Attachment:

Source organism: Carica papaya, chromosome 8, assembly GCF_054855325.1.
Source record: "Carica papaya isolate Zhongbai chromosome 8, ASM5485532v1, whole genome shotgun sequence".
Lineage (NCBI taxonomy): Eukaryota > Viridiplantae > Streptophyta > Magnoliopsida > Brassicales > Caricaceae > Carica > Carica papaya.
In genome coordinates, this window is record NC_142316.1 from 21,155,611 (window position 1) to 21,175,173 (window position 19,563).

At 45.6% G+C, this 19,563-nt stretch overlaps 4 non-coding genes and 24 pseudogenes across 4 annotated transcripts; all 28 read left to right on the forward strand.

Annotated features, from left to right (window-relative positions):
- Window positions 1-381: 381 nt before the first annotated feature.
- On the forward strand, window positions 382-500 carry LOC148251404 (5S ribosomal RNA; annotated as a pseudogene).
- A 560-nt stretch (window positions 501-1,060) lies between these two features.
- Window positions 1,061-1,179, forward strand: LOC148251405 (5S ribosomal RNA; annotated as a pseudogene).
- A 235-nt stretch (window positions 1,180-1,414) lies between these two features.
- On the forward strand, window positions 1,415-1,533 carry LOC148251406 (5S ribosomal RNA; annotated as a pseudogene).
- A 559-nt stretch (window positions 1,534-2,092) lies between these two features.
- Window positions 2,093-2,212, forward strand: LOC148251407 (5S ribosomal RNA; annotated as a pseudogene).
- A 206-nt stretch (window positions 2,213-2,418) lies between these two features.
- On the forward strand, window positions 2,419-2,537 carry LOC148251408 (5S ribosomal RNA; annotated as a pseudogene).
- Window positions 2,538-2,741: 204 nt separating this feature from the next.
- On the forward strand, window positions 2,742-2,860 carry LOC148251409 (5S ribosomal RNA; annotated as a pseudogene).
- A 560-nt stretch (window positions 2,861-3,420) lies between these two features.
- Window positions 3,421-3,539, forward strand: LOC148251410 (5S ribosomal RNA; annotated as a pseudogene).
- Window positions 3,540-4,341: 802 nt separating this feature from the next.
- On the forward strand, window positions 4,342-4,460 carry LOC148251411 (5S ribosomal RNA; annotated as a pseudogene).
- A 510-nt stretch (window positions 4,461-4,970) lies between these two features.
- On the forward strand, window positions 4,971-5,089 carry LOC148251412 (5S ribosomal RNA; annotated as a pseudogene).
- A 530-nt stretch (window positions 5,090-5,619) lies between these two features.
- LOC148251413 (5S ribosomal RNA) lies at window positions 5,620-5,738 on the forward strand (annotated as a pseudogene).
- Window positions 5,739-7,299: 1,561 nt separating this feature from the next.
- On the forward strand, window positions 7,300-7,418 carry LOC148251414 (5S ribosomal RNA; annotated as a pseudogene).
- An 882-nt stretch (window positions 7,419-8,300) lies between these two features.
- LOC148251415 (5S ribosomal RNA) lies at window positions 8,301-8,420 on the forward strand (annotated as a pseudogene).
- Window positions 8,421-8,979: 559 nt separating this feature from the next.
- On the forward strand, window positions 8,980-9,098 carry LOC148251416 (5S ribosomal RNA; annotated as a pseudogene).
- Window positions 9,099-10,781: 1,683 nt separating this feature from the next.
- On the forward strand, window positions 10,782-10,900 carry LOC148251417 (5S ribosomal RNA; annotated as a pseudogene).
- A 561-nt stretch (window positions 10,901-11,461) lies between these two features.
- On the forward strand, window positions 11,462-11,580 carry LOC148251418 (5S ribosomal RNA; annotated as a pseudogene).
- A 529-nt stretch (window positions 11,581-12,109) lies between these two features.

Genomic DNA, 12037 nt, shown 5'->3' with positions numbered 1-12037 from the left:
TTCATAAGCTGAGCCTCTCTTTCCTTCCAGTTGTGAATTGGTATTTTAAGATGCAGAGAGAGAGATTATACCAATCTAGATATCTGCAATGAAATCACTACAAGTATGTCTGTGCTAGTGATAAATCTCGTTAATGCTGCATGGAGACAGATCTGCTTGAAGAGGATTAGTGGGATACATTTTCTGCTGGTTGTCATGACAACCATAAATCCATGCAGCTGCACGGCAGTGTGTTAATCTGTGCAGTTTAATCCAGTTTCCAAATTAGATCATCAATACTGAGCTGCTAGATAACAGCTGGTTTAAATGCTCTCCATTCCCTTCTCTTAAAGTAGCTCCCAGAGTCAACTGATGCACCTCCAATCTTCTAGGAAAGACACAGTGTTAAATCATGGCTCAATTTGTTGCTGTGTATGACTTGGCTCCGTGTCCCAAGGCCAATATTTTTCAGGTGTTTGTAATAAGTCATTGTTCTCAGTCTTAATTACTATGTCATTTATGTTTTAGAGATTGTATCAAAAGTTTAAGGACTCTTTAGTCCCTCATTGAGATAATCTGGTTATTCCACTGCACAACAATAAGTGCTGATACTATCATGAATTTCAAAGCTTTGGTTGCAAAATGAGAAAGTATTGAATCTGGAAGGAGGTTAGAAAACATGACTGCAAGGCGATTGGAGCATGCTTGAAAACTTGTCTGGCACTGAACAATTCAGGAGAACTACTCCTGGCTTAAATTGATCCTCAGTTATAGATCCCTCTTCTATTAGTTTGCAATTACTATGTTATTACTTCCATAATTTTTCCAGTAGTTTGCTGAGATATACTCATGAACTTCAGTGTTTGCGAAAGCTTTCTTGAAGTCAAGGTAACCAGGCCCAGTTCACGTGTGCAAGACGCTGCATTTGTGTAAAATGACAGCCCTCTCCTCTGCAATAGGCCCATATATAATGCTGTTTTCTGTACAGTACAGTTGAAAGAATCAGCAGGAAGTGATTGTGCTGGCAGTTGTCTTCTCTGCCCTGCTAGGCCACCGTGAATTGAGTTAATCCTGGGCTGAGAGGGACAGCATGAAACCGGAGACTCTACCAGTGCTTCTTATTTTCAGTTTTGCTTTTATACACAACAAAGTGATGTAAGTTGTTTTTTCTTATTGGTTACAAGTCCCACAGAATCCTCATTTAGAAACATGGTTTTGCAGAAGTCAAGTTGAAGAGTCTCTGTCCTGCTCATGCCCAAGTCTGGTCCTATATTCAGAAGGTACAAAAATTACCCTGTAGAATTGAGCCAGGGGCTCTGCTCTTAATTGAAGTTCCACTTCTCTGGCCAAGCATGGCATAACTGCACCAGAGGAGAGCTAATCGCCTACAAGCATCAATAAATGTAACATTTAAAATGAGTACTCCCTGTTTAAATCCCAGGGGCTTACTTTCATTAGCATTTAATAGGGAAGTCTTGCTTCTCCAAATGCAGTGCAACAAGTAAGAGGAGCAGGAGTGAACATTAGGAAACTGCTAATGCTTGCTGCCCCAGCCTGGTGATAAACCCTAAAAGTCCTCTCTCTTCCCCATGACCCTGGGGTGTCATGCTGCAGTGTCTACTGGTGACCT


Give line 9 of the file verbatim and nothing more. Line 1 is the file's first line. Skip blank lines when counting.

- A 560-nt stretch (window positions 501-1,060) lies between these two features.